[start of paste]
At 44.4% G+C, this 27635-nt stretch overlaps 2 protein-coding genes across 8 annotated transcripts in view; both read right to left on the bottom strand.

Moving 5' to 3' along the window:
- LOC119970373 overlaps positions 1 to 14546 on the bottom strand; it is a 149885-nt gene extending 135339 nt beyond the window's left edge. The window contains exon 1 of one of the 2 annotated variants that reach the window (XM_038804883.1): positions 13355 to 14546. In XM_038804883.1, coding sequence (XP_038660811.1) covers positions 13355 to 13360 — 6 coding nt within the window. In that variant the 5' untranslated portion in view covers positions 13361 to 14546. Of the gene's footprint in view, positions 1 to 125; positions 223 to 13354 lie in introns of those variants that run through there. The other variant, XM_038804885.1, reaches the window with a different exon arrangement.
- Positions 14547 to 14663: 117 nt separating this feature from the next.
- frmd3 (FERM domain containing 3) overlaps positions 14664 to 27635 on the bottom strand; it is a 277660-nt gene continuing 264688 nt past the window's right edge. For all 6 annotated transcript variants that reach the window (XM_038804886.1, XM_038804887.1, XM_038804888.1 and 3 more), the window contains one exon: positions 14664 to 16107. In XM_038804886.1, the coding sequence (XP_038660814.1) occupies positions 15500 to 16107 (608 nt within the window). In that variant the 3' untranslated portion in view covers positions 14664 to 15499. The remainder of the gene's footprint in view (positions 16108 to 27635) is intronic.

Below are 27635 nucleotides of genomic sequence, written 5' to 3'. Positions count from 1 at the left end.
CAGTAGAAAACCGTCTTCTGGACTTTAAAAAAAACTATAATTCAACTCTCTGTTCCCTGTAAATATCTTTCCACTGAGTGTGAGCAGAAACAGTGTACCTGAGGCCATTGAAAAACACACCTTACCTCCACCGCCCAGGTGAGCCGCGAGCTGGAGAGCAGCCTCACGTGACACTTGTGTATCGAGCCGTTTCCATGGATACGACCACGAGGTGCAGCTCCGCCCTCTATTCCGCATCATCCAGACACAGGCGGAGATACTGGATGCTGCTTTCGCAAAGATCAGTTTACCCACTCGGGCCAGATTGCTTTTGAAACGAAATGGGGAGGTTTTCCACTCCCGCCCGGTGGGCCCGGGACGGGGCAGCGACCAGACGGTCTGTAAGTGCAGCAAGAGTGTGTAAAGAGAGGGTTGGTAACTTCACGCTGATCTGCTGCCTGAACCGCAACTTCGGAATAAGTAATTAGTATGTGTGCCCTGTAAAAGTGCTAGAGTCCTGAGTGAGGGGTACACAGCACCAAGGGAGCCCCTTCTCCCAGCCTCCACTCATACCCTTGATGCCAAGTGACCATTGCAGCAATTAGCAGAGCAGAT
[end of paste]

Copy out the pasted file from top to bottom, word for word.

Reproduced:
At 44.4% G+C, this 27635-nt stretch overlaps 2 protein-coding genes across 8 annotated transcripts in view; both read right to left on the bottom strand.

Moving 5' to 3' along the window:
- LOC119970373 overlaps positions 1 to 14546 on the bottom strand; it is a 149885-nt gene extending 135339 nt beyond the window's left edge. The window contains exon 1 of one of the 2 annotated variants that reach the window (XM_038804883.1): positions 13355 to 14546. In XM_038804883.1, coding sequence (XP_038660811.1) covers positions 13355 to 13360 — 6 coding nt within the window. In that variant the 5' untranslated portion in view covers positions 13361 to 14546. Of the gene's footprint in view, positions 1 to 125; positions 223 to 13354 lie in introns of those variants that run through there. The other variant, XM_038804885.1, reaches the window with a different exon arrangement.
- Positions 14547 to 14663: 117 nt separating this feature from the next.
- frmd3 (FERM domain containing 3) overlaps positions 14664 to 27635 on the bottom strand; it is a 277660-nt gene continuing 264688 nt past the window's right edge. For all 6 annotated transcript variants that reach the window (XM_038804886.1, XM_038804887.1, XM_038804888.1 and 3 more), the window contains one exon: positions 14664 to 16107. In XM_038804886.1, the coding sequence (XP_038660814.1) occupies positions 15500 to 16107 (608 nt within the window). In that variant the 3' untranslated portion in view covers positions 14664 to 15499. The remainder of the gene's footprint in view (positions 16108 to 27635) is intronic.

Below are 27635 nucleotides of genomic sequence, written 5' to 3'. Positions count from 1 at the left end.
CAGTAGAAAACCGTCTTCTGGACTTTAAAAAAAACTATAATTCAACTCTCTGTTCCCTGTAAATATCTTTCCACTGAGTGTGAGCAGAAACAGTGTACCTGAGGCCATTGAAAAACACACCTTACCTCCACCGCCCAGGTGAGCCGCGAGCTGGAGAGCAGCCTCACGTGACACTTGTGTATCGAGCCGTTTCCATGGATACGACCACGAGGTGCAGCTCCGCCCTCTATTCCGCATCATCCAGACACAGGCGGAGATACTGGATGCTGCTTTCGCAAAGATCAGTTTACCCACTCGGGCCAGATTGCTTTTGAAACGAAATGGGGAGGTTTTCCACTCCCGCCCGGTGGGCCCGGGACGGGGCAGCGACCAGACGGTCTGTAAGTGCAGCAAGAGTGTGTAAAGAGAGGGTTGGTAACTTCACGCTGATCTGCTGCCTGAACCGCAACTTCGGAATAAGTAATTAGTATGTGTGCCCTGTAAAAGTGCTAGAGTCCTGAGTGAGGGGTACACAGCACCAAGGGAGCCCCTTCTCCCAGCCTCCACTCATACCCTTGATGCCAAGTGACCATTGCAGCAATTAGCAGAGCAGAT